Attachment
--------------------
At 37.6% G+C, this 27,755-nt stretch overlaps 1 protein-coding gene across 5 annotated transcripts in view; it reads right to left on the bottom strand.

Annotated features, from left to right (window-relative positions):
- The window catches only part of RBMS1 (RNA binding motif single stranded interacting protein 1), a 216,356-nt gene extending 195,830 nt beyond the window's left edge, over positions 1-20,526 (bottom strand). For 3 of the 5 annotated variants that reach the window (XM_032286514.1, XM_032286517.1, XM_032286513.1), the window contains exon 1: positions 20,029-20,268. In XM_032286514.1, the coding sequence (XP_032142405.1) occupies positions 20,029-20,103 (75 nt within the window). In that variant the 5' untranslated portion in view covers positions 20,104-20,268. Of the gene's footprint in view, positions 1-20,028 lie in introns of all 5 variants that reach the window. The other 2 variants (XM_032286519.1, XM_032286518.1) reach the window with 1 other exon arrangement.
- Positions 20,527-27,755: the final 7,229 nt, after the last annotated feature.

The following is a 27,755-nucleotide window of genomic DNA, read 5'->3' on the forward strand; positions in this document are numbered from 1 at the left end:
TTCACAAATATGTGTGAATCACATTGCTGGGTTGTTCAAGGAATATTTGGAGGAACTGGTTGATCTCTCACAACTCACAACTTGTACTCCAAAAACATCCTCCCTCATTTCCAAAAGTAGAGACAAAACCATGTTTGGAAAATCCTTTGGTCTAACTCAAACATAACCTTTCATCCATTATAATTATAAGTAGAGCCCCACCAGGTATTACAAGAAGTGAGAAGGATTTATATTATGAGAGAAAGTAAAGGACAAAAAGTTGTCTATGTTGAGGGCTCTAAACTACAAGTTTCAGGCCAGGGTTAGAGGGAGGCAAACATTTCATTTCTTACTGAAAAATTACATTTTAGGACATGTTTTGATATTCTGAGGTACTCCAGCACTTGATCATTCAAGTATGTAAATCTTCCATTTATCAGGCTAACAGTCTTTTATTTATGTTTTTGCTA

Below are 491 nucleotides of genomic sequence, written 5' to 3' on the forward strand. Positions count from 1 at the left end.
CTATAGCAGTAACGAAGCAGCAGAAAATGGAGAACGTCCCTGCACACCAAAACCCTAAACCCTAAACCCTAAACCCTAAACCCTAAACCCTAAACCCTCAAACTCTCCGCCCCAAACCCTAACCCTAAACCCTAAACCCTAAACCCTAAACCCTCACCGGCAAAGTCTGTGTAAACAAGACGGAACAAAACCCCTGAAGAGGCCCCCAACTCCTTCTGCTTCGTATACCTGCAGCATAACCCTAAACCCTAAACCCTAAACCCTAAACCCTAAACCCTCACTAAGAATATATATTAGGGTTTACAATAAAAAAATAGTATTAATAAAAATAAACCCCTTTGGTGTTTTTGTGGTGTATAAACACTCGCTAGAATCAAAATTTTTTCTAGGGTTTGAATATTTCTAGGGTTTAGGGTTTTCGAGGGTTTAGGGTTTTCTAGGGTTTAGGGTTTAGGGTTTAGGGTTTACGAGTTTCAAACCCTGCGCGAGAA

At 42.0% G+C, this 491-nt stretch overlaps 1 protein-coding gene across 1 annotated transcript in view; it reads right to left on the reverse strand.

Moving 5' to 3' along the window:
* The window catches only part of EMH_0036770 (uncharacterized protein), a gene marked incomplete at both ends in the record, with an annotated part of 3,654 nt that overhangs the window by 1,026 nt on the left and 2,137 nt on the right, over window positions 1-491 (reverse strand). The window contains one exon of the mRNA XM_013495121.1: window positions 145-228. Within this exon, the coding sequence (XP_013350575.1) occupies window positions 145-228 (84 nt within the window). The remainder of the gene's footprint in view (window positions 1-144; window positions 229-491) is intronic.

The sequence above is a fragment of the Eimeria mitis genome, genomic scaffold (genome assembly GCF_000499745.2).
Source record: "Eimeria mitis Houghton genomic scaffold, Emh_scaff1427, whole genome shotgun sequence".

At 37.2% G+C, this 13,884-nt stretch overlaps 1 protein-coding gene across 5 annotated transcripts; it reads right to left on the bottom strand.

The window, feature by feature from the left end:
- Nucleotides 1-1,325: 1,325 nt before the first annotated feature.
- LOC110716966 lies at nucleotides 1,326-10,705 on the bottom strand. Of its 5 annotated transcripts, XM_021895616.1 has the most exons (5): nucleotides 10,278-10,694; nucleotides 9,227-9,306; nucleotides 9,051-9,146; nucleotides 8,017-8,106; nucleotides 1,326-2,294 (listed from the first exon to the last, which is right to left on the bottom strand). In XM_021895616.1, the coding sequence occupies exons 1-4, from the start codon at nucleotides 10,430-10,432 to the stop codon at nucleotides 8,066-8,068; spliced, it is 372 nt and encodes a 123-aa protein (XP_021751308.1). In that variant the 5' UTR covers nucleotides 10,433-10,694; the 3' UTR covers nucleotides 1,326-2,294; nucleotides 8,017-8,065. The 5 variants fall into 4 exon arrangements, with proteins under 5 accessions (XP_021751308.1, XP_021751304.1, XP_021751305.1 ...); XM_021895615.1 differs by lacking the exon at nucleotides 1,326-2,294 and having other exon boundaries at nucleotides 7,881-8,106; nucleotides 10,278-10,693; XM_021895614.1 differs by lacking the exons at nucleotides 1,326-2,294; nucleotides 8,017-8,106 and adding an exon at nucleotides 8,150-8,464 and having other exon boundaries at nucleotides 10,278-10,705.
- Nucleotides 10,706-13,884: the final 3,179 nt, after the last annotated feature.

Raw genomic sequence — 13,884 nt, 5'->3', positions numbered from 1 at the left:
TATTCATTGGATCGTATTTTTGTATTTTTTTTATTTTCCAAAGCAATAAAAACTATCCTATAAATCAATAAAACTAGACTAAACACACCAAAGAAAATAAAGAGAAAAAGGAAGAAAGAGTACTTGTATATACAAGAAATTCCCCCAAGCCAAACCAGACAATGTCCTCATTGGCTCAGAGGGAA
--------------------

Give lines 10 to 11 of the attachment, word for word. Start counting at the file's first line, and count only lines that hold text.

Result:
Moving 5' to 3' along the window:
* The window catches only part of EMH_0036770 (uncharacterized protein), a gene marked incomplete at both ends in the record, with an annotated part of 3,654 nt that overhangs the window by 1,026 nt on the left and 2,137 nt on the right, over window positions 1-491 (reverse strand). The window contains one exon of the mRNA XM_013495121.1: window positions 145-228. Within this exon, the coding sequence (XP_013350575.1) occupies window positions 145-228 (84 nt within the window). The remainder of the gene's footprint in view (window positions 1-144; window positions 229-491) is intronic.